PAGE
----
Tuesday, March 20

farewell to the system

Once upon a time, there existed a simpler way of life. 
If a little boy wanted to become a musician, his parents would seek out the very best musician they could find, and he would study his instrument under that tutor’s guidance and wisdom, until he himself was a master. There weren’t exams, there weren’t bachelors and diplomas, but there was a thirst to learn and grow and master. Knowledge and arts weren’t passed down en masse in lecture theaters, but in the intimate setting of one musician sharing his findings with a younger, aspiring musician.
The Music Lesson - by Gustav Wentzel

And was this antiquated technique successful? I think of Bach, Mozart, and Beethoven...I’d say it certainly was.

Back to the 21st century...When I first became ill as an 18 year old, I was firmly grounded in today’s mindset. I had achieved decent grades in school, and the next logical step was to embark on my Bachelor of Music. There were two main reasons: I wanted to continue studying the flute – as lessons cost around $100 per hour, I really couldn’t afford to learn unless I was at university where this fee is included in the degree. The second reason was that while I dreamt of performing, the reality of needing to pay for food and clothes meant that I’d probably have to teach the flute. And to teach, one needs to have a qualification.

blah. blah. blah. You know the next bit. My body wasn’t impressed by the long hours at university...the early mornings, late nights, stressful exams and performances. It got progressively more fed up with me, so I took a year off to let it settle down.
2012. I felt ready to experiment with a return. I was delighted to be studying the flute with an older lady who is a wonderfully experienced flautist, and whose spirit of music is so huge that it fills up the whole room. She is so very animated and rich in musicality; I feel I’ll explode with excitement over what she is passing down to me. I wouldn’t be bored if my lessons lasted for 12 hours at a time. 

As my doctor aptly put it, “You probably did a little too much, too soon. But at least you tried and found out where you’re up to.”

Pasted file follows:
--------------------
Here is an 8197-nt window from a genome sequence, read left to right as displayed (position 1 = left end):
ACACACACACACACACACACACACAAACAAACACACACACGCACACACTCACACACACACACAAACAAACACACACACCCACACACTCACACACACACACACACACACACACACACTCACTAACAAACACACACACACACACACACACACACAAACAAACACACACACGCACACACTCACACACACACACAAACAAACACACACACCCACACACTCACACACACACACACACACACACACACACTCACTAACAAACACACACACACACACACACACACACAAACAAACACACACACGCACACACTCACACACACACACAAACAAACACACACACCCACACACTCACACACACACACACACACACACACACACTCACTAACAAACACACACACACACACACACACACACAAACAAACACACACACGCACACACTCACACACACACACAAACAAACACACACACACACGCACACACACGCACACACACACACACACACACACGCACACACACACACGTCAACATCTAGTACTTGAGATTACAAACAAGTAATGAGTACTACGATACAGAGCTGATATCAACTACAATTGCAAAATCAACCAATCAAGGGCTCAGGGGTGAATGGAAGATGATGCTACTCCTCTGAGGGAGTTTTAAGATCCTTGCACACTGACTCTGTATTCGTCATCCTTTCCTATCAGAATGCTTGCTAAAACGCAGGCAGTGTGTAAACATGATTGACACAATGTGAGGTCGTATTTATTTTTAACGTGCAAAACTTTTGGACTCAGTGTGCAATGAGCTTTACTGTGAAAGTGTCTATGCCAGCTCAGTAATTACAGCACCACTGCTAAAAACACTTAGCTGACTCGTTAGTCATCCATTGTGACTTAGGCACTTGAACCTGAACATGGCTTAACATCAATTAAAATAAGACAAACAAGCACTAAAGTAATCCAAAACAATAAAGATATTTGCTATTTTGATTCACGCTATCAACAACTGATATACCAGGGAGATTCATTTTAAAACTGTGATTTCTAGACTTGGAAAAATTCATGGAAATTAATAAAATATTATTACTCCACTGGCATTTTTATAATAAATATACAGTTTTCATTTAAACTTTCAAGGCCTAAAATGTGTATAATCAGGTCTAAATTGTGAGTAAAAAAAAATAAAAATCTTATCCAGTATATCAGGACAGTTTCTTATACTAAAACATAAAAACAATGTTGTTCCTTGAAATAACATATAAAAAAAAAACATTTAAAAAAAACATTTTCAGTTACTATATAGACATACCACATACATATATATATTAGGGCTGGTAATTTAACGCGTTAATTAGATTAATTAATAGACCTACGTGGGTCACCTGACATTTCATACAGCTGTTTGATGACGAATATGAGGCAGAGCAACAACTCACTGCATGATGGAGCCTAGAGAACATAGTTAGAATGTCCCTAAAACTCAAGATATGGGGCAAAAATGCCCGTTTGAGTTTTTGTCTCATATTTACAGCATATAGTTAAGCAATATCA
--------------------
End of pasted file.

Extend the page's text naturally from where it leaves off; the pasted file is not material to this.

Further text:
The experiment was positive: I got a result. The result was that I’m still not well enough for the pressures of university. But there was one problem: I needed to withdraw from university because I was so ill, but I was having a love affair with the flute, and I couldn’t bear the thought of stopping lessons. How could we afford for me to continue? We looked at our budget...and squished... and squeezed... and maneuvered ...and decided that we could make it work. We would find a way.
Here’s a fascinating piece of information: I haven’t shed a tear over withdrawing from university. Three years ago I probably would have sobbed into my pillow for a month straight at the thought of ‘giving up my dream’. It's a big change of mindset yes, but I am excited: I get to focus on exercise and rest, which is what my illness requires of me. I get to be a wife and look after my favourite man, I get to invest in people...and I get to study the flute with a master, just like musicians did in an age gone by – passing down knowledge and skills from one to another. My education continues, without that hoop and hurdle jumping so crucial to 'the system'.
To quote my teacher:
"But I must say, I think that a Uni course of any sort can actually be an obstacle to true progress. The reason? Your life is mapped out for you, and you are not necessarily following the most constructive path. It's the difference between a river flowing freely and naturally, and a man-made canal."

There are so many things I’d like to do! I might join an orchestra, or a choir. I’ve done my AmusA diploma; I might do my LmusA too. I might teach the flute. I might try and work a few hours a week in an organic shop which I love. I might learn to cook...or sew. 
I'm striving to learn and grow and love to the best of my ability.

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